Detecting physical activity within lifelogs towards preventing obesity and aiding ambient assisted living. Dobbins, C.; Rawassizadeh, R.; and Momeni, E. Neurocomputing, Elsevier.
abstract   bibtex   
Obesity is a global health issue that affects 2.1 billion people worldwide and has an economic impact of approximately $2 trillion. It is a disease that can make the aging process worse by impairing physical function, which can lead to people becoming more frail and immobile. Nevertheless, it is envisioned that technology can be used to aid in motivating behavioural changes to combat this preventable condition. The ubiquitous presence of wearable and mobile devices has enabled a continual stream of quantifiable data (e.g. physiological signals) to be collected about ourselves. This data can then be used to monitor physical activity to aid in self-reflection and motivation to alter behaviour. However, such information is susceptible to noise interference, which makes processing and extracting knowledge from such data challenging. This paper posits our approach that collects and processes physiological data that has been collected from tri-axial accelerometers and a heart-rate monitor, to detect physical activity. Furthermore, an end-user use case application has also been proposed that integrates these findings into a smartwatch visualization. This provides a method of visualising the results to the user so that they are able to gain an overview of their activity. The goal of the paper has been to evaluate the performance of supervised machine learning in distinguishing physical activity. This has been achieved by (i) focusing on wearable sensors to collect data and using our methodology to process this raw lifelogging data so that features can be extracted/selected. (ii) Undertaking an evaluation between ten supervised learning classifiers to determine their accuracy in detecting human activity. To demonstrate the effectiveness of our method, this evaluation has been performed across a baseline method and two other methods. (iii) Undertaking an evaluation of the processing time of the approach and the smartwatch battery and network cost analysis between transferring data from the smartwatch to the phone. The results of the classifier evaluations indicate that our approach shows an improvement on existing studies, with accuracies of up to 99% and sensitivities of 100%.
@article{
 title = {Detecting physical activity within lifelogs towards preventing obesity and aiding ambient assisted living},
 type = {article},
 keywords = {activity,activity-recognition,lifelogging,obesity,physical,signal-processing},
 publisher = {Elsevier},
 id = {4b599c6f-8b8a-3db9-bc1a-8e17a5fe94fb},
 created = {2018-07-12T21:31:55.118Z},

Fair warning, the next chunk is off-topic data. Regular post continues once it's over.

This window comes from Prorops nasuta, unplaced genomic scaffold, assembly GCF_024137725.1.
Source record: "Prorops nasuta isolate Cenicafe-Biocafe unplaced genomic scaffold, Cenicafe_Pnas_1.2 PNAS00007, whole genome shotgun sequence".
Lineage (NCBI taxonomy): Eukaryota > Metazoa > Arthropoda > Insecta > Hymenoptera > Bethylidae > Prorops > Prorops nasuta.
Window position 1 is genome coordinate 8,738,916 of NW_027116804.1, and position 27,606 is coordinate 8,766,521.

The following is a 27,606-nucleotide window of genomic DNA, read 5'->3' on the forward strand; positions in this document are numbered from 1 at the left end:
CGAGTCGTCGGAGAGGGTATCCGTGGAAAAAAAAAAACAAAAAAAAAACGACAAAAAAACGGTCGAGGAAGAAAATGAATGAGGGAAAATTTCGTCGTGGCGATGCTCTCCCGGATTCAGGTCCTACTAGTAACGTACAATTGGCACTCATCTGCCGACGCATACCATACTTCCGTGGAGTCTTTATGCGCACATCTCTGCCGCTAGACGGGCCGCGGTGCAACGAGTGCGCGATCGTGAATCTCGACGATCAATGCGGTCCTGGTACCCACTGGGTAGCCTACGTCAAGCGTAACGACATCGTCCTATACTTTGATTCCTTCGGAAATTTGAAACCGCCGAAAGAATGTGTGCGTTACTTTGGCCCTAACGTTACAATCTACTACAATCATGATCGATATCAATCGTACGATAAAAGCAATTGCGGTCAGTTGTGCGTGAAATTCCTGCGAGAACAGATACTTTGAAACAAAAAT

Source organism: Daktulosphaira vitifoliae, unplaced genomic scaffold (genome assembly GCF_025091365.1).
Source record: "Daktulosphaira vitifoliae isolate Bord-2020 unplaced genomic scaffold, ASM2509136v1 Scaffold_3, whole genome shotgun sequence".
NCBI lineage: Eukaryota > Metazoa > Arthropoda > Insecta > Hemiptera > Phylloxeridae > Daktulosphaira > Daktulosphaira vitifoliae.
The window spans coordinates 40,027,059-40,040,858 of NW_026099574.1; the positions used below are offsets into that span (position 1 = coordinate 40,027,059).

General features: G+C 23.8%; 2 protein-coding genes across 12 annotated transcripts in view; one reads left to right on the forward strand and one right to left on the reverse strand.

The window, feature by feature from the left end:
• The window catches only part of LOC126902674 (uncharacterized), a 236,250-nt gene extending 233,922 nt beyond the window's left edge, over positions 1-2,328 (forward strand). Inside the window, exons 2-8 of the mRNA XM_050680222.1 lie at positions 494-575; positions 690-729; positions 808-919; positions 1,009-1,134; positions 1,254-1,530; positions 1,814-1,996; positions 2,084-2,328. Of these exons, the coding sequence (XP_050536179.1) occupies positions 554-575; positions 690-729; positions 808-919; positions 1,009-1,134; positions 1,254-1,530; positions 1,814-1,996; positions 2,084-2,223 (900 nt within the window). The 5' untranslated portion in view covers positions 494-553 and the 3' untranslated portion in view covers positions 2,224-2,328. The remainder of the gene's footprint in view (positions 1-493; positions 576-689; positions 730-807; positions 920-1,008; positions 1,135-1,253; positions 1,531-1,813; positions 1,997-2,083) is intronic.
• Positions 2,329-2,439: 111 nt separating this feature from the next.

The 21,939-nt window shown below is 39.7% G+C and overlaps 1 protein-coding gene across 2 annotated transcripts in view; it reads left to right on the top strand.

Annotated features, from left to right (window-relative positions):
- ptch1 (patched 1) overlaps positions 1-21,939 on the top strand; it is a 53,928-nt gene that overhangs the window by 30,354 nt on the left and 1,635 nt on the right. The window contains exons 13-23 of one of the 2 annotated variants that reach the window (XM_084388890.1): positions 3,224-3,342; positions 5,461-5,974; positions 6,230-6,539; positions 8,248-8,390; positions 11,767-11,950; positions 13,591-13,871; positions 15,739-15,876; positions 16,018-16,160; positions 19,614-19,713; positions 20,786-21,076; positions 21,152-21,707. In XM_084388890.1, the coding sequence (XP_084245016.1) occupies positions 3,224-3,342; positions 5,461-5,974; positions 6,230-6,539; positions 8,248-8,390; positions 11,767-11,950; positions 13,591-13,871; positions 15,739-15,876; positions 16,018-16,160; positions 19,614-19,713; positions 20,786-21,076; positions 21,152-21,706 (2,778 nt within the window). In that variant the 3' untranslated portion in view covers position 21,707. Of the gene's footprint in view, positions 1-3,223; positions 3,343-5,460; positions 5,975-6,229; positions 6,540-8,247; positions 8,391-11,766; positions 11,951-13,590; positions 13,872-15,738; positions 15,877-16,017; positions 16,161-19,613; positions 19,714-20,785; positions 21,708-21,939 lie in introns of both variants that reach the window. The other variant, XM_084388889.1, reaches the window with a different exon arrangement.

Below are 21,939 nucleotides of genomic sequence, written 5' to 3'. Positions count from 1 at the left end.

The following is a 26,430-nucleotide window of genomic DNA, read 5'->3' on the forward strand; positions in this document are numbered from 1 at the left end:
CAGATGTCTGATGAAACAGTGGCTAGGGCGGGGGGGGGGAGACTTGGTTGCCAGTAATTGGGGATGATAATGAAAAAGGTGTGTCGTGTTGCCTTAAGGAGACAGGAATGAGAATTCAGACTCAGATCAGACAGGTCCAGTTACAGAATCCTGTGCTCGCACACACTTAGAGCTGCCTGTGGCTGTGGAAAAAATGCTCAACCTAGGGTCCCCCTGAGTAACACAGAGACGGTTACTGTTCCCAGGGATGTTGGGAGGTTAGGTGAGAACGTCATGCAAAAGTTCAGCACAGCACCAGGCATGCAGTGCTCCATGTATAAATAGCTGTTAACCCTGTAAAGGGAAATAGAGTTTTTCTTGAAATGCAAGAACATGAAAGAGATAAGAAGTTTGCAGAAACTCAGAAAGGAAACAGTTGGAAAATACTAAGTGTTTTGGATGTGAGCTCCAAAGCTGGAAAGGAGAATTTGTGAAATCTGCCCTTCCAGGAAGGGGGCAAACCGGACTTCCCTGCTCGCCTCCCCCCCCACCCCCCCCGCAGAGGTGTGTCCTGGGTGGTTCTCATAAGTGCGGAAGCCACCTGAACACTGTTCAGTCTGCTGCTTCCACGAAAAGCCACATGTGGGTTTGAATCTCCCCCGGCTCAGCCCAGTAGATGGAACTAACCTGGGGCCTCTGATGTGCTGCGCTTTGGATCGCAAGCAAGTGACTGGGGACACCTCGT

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 last_modified = {2018-07-12T21:31:55.118Z},
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 citation_key = {DobbinsDetecting},
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 abstract = {Obesity is a global health issue that affects 2.1 billion people worldwide and has an economic impact of approximately $2 trillion. It is a disease that can make the aging process worse by impairing physical function, which can lead to people becoming more frail and immobile. Nevertheless, it is envisioned that technology can be used to aid in motivating behavioural changes to combat this preventable condition. The ubiquitous presence of wearable and mobile devices has enabled a continual stream of quantifiable data (e.g. physiological signals) to be collected about ourselves. This data can then be used to monitor physical activity to aid in self-reflection and motivation to alter behaviour. However, such information is susceptible to noise interference, which makes processing and extracting knowledge from such data challenging. This paper posits our approach that collects and processes physiological data that has been collected from tri-axial accelerometers and a heart-rate monitor, to detect physical activity. Furthermore, an end-user use case application has also been proposed that integrates these findings into a smartwatch visualization. This provides a method of visualising the results to the user so that they are able to gain an overview of their activity. The goal of the paper has been to evaluate the performance of supervised machine learning in distinguishing physical activity. This has been achieved by (i) focusing on wearable sensors to collect data and using our methodology to process this raw lifelogging data so that features can be extracted/selected. (ii) Undertaking an evaluation between ten supervised learning classifiers to determine their accuracy in detecting human activity. To demonstrate the effectiveness of our method, this evaluation has been performed across a baseline method and two other methods. (iii) Undertaking an evaluation of the processing time of the approach and the smartwatch battery and network cost analysis between transferring data from the smartwatch to the phone. The results of the classifier evaluations indicate that our approach shows an improvement on existing studies, with accuracies of up to 99% and sensitivities of 100%.},
 bibtype = {article},
 author = {Dobbins, C and Rawassizadeh, R and Momeni, E},
 journal = {Neurocomputing}
}
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